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Zack Snyder takes aim with ‘Sucker Punch'
BEVERLY HILLS, Calif. — Director Zack Snyder is hoping viewers will be caught unaware by his new movie, “Sucker Punch.” That's partly why the movie is named for a strike made without warning.
“If you have a preconceived ideas about what you think the movie is, or what the idea is, or how movies are put together, that's what the ‘Sucker Punch' is all about,” Snyder said.
Snyder came into directing with a sucker punch himself, a fast-paced, well-reviewed remake of George Romero's horror classic, “Dawn of the Dead.”
He's since adapted two graphic novels: “300,” based on the Frank Miller Dark Horse Comic about the Battle of Thermopylae in 480 B.C.; and “Watchmen,” based on the miniseries by Alan Moore and Dave Gibbons that had long been considered unfilmable.
In 2010, he made an animated film called “Legend of the Guardians: The Owls of Ga'Hoole,” based on the children's book.
With “Sucker Punch,” Snyder and Steve Shibuya wrote the screenplay about a young woman in an insane asylum, who escapes in her mind to other worlds while trying to bring about her escape from the asylum.
He says that gave him a lot of ownership in the property but not necessarily more pressure.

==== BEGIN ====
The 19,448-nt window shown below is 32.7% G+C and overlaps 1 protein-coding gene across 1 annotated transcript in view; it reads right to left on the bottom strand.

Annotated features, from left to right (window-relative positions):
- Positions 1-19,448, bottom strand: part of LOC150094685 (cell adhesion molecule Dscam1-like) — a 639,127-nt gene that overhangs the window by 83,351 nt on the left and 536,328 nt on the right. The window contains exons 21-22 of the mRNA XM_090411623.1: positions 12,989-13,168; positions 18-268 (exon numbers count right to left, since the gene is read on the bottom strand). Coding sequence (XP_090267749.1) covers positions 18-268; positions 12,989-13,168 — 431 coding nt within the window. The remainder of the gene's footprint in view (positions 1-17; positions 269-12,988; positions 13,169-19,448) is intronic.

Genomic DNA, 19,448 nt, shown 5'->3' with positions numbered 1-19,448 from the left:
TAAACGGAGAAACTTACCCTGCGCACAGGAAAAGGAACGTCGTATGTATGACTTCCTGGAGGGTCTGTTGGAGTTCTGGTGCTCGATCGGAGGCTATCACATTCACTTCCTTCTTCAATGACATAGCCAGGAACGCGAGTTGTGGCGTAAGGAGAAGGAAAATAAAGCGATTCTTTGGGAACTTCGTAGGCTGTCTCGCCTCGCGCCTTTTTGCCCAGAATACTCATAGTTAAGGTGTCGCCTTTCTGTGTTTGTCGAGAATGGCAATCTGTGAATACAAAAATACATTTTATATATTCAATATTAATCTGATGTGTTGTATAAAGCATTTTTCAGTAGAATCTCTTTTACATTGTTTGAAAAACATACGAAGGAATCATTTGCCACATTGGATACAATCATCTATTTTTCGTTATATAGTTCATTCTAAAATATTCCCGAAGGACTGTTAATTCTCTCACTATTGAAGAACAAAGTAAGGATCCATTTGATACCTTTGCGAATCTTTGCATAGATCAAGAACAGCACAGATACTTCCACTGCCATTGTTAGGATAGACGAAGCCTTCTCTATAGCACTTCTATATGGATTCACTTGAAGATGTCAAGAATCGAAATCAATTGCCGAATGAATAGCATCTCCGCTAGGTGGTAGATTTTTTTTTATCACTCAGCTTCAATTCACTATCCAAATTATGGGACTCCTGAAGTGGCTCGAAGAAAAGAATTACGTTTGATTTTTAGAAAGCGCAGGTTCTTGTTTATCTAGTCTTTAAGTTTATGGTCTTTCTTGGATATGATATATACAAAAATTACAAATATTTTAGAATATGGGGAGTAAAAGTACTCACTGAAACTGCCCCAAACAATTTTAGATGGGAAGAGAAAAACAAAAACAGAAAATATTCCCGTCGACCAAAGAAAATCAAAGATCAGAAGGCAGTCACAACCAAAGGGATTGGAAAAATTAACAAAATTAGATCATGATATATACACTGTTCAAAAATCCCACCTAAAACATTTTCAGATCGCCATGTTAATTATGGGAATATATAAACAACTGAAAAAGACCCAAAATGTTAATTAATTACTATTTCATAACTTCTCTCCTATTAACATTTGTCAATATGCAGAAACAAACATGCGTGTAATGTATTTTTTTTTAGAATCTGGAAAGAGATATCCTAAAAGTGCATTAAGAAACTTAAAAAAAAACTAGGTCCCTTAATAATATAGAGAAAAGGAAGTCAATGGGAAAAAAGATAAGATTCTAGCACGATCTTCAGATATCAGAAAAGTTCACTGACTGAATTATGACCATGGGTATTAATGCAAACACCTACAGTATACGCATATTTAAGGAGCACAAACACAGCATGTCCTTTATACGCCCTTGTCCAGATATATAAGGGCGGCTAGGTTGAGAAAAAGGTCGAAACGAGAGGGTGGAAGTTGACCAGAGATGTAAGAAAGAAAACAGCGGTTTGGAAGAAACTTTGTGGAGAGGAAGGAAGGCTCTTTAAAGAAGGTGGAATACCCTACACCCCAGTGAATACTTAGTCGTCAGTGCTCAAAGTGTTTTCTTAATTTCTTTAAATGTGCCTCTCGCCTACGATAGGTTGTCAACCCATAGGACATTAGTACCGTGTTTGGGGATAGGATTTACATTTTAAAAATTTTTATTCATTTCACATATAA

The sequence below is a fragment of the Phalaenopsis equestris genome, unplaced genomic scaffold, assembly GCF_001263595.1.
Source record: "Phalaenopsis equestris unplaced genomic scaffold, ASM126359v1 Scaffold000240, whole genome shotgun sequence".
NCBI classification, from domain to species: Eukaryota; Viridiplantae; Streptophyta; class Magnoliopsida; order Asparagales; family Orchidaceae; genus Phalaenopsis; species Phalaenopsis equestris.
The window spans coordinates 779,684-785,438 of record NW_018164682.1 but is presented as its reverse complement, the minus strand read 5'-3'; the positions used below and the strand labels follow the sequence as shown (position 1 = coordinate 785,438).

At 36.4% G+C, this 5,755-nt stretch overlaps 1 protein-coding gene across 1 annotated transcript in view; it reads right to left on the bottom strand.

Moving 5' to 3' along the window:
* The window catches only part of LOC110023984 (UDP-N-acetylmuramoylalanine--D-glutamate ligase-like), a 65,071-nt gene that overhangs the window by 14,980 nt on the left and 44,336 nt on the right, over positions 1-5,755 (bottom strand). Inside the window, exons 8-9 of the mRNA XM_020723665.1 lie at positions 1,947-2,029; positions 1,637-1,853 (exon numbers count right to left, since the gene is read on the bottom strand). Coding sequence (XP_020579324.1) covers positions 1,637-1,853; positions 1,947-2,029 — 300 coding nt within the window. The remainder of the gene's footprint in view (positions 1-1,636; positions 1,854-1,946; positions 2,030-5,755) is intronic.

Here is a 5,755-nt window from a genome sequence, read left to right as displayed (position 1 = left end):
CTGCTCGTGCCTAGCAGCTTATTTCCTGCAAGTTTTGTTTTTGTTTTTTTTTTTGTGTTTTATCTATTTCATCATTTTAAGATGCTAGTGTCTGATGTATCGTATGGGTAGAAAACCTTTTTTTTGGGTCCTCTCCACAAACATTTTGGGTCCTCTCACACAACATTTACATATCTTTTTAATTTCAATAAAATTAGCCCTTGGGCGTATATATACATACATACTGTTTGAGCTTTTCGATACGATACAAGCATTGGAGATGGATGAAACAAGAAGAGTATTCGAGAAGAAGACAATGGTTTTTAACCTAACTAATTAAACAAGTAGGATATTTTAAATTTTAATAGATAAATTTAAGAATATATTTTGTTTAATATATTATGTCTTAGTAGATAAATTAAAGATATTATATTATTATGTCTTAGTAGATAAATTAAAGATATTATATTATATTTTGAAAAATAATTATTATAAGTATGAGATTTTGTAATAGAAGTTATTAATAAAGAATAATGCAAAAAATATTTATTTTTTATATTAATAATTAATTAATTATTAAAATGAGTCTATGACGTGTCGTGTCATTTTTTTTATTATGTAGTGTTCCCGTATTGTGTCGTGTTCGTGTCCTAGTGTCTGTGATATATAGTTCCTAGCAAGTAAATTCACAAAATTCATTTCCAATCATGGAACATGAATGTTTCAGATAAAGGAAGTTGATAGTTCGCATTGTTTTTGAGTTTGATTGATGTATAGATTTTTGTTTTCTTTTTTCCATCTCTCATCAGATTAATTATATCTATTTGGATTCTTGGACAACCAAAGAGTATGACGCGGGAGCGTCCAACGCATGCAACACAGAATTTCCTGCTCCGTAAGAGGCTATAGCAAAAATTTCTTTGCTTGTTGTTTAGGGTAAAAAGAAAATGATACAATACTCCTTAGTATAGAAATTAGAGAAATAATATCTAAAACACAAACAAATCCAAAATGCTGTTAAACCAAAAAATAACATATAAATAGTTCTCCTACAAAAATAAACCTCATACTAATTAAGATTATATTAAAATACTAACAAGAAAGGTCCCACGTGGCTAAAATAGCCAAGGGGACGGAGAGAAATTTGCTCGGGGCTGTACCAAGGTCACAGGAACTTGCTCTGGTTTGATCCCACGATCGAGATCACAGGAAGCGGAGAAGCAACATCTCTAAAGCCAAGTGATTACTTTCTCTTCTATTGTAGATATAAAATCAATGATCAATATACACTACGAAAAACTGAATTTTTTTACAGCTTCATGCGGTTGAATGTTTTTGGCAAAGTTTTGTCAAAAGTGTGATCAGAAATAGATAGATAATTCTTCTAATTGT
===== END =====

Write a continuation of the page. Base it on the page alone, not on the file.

“I want people to love the movie, and I think it's a fun ride, but I feel the same pressure as I'd feel with anything,” Snyder said while promoting the film. “Through the process of making the movie, just like I did ‘Watchmen' or ‘300' or any of the movies I've made, once I say this is the movie I'm making, it really becomes personal anyway.”
Snyder said seeing sets created that sprung from his mind and never existed before was a novel experience, but that creating the film didn't have the same kind of scrutiny from fandom as “Watchmen.”
“That's probably more pop-culture pressure than this movie could ever get, in the sense that it already had a pedigree of unmakeability to it,” Snyder said. “That's like, ‘Oh, I decided to make this thing that no one can do.' That's a great idea. Or is it? That part ... it's different when you're like, oh, you wrote a movie, so of course it can be made.”
Forming the vision
The idea for “Sucker Punch” came from a screenplay Snyder had written in the 1990s. In part of the script, a girl, while dancing, has visions of wild adventures. That part of the screenplay was resurrected for “Sucker Punch.”